Kathleen Norris was born Kathleen Thompson on July 16, 1880, in San Francisco. Kathleen Norris’s grandparents were California
pioneers. Her maternal grandparents -- Paul Moroney and Margaret Sexton Moroney -- originally settled in Marysville in 1851,
where Kathleen’s mother, Josephine, was born in 1852. Kathleen Norris’s paternal grandparents -- Frederick Thompson and Maria
Teresa O’Keefe Thompson -- arrived in San Francisco circa 1856 after marrying in Hawaii and travelling extensively throughout
the world. Her father, James A. Thompson, born in 1845 in Honolulu, became a successful manager of the Donohoe-Kelly Bank.
Also an actor and two-time president of the Bohemian Club of San Francisco, he was acquainted with many figures of the literary
and theatrical circles then present in the Bay Area. Josephine Moroney and James Alden Thompson were married in 1876. In 1891,
the Thompson family moved to Mill Valley in Marin County and built their idyllic home “Treehaven,” which would remain in the
family for several generations.
Kathleen had one older brother, Joseph, and five younger siblings: Teresa, Francis (who died in childhood), Fred, Margaret
and James. The Thompson children received most of their education at home, as their parents eschewed formal schooling, instead
encouraging a highly domestic lifestyle that combined household duties with traditional school activities such as reading,
writing, and the study of foreign languages. Like all the Thompson children, Kathleen was an avid reader of fiction from a
young age. As a storyteller, Kathleen very early displayed the fertile imagination and sense of domestic detail found in the
short stories and novels for which she would later become famous.
In 1899 Kathleen’s parents died within weeks of one another. Mounting family financial misfortunes culminated shortly after
their deaths, leaving the orphaned Thompson children nearly destitute. The children moved to San Francisco, where the three
eldest -- Joseph, Kathleen and Teresa -- took odd jobs to support themselves and their other siblings. After working in sales
and in various clerical positions, Kathleen found work in the Mechanics’ Library which allowed her more free time to read
and write. In 1905, having become more serious about pursuing a writing career, Kathleen attended a literature class offered
by the University of California, where she was highly encouraged by her professor. She worked for the Red Cross during the
aftermath of the San Francisco earthquake and fire of 1906. From 1907 to 1909 she worked for the San Francisco newspapers
The Evening Bulletin, The Call, and The Examiner as a reporter of society events, a job which gave her first hand access to
a lifestyle which would be the subject of much of her later fiction. During this time she continued her literary pursuits,
having some of her work published in local periodicals.
In 1908 Kathleen met Charles G. (“Cigi”) Norris (b. 1880, Chicago; d. 1945, Palo Alto), also an aspiring writer, and the younger
brother of the then late novelist Frank Norris. The two were married in early 1909 shortly after moving to New York City.
In December of that year, the Norris’s first child, Frank, was born. Years later, Kathleen would give birth to twin daughters,
both of whom died only days after birth. In 1918 the Norrises adopted William Rice (“Bill”) Norris.
Kathleen Norris’ writing career was greatly advanced in 1909 when The Atlantic Monthly published her story “What Happened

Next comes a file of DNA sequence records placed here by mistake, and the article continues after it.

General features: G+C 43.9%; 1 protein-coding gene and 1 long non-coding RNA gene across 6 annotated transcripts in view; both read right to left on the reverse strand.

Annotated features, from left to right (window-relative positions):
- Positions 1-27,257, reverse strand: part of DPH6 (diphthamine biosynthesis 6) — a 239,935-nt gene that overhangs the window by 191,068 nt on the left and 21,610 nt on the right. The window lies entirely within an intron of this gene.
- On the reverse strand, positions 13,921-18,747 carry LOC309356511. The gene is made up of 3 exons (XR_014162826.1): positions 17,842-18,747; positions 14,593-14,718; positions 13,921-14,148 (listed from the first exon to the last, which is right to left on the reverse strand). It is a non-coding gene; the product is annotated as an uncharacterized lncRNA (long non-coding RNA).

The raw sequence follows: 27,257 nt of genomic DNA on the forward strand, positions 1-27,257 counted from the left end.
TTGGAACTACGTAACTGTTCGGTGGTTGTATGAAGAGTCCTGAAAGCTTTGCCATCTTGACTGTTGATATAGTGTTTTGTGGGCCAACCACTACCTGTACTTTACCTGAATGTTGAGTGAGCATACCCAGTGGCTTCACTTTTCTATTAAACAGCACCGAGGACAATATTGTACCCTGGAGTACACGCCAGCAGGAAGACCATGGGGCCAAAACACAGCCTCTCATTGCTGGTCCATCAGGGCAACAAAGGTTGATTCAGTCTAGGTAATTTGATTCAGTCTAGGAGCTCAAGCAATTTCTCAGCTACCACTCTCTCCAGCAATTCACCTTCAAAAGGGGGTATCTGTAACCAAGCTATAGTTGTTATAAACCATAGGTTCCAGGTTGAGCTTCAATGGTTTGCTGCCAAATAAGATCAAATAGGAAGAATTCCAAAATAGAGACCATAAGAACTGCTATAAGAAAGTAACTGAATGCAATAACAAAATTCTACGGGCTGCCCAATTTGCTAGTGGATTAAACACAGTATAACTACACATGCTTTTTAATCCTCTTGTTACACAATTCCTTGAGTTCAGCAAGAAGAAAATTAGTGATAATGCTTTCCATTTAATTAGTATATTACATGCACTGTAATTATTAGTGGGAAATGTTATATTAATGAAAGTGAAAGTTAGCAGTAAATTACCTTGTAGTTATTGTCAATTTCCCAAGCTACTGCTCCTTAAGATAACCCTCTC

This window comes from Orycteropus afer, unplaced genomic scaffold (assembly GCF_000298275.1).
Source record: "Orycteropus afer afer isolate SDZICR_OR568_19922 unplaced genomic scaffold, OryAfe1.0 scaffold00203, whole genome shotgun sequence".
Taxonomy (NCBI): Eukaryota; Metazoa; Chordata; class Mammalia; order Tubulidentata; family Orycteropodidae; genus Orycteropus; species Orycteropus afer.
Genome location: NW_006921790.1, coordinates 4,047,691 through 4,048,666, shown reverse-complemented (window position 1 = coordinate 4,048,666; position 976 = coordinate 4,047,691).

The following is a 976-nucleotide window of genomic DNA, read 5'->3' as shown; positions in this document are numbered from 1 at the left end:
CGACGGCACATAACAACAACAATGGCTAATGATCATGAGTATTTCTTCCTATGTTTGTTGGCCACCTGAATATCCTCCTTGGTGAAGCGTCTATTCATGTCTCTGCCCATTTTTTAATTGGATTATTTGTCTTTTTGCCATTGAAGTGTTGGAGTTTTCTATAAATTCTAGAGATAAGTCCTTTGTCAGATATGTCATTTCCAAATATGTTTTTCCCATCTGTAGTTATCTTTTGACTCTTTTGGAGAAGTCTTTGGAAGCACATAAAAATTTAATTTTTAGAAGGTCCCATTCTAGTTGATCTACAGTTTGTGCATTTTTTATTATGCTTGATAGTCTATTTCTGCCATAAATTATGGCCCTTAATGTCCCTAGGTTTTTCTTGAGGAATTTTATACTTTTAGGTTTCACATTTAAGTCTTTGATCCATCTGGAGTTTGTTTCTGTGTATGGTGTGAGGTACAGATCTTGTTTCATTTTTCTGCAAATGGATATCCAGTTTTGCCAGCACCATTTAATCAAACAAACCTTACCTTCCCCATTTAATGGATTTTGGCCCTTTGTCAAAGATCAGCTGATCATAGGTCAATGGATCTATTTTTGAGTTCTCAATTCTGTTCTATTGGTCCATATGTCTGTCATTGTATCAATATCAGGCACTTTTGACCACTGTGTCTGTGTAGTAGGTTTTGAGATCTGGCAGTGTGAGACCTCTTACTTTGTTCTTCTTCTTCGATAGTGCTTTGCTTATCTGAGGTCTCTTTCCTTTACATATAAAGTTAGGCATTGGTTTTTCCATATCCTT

to Alanna?,” thus bringing her a long-sought-for national recognition. Thanks in part to Charles’s shrewd business sense acquired
from assisting his brother in his publication efforts, the Norris’s literary success quickly increased from this early triumph.
Kathleen Norris would eventually publish such popular works as Mother (1911), The Rich Mrs. Burgoyne (1912), Saturday’s Child
(1914), Certain People of Importance (1922), Noon, An Autobiography (1925), Little Ships (1925), and What Price Peace? (1928).
The themes characterizing much of her work were family relations, domestic life, and various contemporary social issues. Charles
Norris's published fiction -- primarily dealing with social, political and economic issues of his day -- includes Salt (1918),
Brass (1921), Seed (1930), and Flint (1944).
Kathleen Norris's social and political convictions led her to help establish such pacifist organizations as the Women's International
League for Peace and Freedom, in the late Twenties; Mothers of America, in the early Thirties; and America First, in the mid-Thirties.
The Norrises divided their time between their residences in Saratoga (the ranch “La Estancia”); Palo Alto (now the Newman
Club of Stanford University); Port Washington, New York (“Greenblinds”); and the Thompson family residence of “Treehaven"
in Mill Valley.
Kathleen and Charles G. Norris were also well-known for their expertise in the game of croquet.
Kathleen Norris died in 1966.
Kathleen Norris's brother Joseph Thompson had three children -- Joseph (“Joey”), Kathleen, and Jacqueline. Her brother Frederick
Thompson had two children -- Helen (“Babs”) and David. Her brother James Thompson had three children -- Josephine, Jane, and
Margaret. Kathleen’s sister Teresa, who married the poet William Rose Benet, had three children -- James, Rosemary and Kathleen.
(In 1919, Teresa Benet died while pregnant with her fourth child.) Her sister Margaret (“Mark”) and her husband Charles Conway
(“Hap”) Hartigan had two children -- Margaret, Jr. (“Bunga”) and Charles Conway, Jr. (“Con”). Kathleen Norris’s son Frank
married Alice McCreery and had three children -- Kathleen, Helen (Nell), and Charles Gilman, II. Novelist Frank Norris’s daughter
Billy, who spent much time with the Norris family, married Gerald Hermann circa 1922. After many struggles with mental illness,
she committed suicide in 1940.